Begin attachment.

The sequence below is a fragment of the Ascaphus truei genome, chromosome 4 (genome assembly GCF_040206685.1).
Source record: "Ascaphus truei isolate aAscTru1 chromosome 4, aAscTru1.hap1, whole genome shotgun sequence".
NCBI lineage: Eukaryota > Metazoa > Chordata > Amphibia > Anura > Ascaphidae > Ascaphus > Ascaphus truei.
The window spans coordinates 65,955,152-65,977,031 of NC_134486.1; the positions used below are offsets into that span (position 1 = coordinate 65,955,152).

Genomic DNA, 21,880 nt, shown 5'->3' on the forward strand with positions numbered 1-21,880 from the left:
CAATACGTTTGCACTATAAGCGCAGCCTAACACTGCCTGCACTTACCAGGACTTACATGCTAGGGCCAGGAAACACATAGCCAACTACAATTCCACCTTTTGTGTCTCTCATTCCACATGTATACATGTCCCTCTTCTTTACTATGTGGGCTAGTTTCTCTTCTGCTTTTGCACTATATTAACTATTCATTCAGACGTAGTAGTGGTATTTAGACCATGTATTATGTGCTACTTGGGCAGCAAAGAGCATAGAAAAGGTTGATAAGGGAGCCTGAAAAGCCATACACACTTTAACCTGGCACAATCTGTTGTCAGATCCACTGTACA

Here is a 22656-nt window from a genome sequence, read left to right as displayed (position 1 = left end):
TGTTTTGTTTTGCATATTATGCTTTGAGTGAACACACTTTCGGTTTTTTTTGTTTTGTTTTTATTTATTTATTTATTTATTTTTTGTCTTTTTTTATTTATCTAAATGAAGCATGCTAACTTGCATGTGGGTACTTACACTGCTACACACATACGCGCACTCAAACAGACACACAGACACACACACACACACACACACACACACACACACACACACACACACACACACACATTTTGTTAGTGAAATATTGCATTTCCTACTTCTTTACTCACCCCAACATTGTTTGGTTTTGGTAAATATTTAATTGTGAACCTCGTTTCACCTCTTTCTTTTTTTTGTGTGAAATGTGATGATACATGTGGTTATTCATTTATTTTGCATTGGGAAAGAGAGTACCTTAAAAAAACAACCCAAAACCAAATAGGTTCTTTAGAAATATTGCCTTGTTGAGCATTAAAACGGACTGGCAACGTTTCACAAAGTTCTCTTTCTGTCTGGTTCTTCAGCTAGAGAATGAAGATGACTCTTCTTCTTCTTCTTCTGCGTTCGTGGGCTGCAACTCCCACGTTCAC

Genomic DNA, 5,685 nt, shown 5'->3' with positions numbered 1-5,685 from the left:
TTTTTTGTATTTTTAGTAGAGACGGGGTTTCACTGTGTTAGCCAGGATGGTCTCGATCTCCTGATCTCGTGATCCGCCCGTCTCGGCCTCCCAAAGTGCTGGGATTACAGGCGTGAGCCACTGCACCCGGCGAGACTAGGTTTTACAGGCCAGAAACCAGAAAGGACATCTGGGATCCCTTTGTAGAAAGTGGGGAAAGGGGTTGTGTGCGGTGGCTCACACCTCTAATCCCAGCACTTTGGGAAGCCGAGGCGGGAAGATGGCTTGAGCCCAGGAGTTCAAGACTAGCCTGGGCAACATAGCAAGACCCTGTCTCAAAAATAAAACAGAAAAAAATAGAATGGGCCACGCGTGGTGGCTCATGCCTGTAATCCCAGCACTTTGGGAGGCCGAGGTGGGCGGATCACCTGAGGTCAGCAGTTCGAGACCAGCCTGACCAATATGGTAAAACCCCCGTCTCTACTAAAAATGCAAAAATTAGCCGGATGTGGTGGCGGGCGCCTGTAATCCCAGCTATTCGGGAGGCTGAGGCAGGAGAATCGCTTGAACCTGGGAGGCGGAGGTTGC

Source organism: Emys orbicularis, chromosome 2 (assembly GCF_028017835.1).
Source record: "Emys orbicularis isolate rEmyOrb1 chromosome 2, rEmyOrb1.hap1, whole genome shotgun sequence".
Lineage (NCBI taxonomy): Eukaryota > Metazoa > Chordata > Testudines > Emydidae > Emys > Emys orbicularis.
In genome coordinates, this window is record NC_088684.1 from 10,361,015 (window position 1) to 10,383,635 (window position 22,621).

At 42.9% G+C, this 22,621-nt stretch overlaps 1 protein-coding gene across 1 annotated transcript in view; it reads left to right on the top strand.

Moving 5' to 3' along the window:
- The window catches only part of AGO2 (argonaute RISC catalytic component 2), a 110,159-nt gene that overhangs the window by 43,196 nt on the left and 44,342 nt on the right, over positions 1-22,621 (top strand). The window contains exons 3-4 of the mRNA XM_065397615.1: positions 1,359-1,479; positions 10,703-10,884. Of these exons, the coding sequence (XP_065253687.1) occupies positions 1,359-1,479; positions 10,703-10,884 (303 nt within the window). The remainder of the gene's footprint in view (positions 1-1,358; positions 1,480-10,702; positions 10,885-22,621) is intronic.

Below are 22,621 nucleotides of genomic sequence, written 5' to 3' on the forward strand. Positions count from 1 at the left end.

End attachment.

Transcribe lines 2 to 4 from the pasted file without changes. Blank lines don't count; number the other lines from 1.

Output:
Source record: "Ascaphus truei isolate aAscTru1 chromosome 4, aAscTru1.hap1, whole genome shotgun sequence".
NCBI lineage: Eukaryota > Metazoa > Chordata > Amphibia > Anura > Ascaphidae > Ascaphus > Ascaphus truei.
The window spans coordinates 65,955,152-65,977,031 of NC_134486.1; the positions used below are offsets into that span (position 1 = coordinate 65,955,152).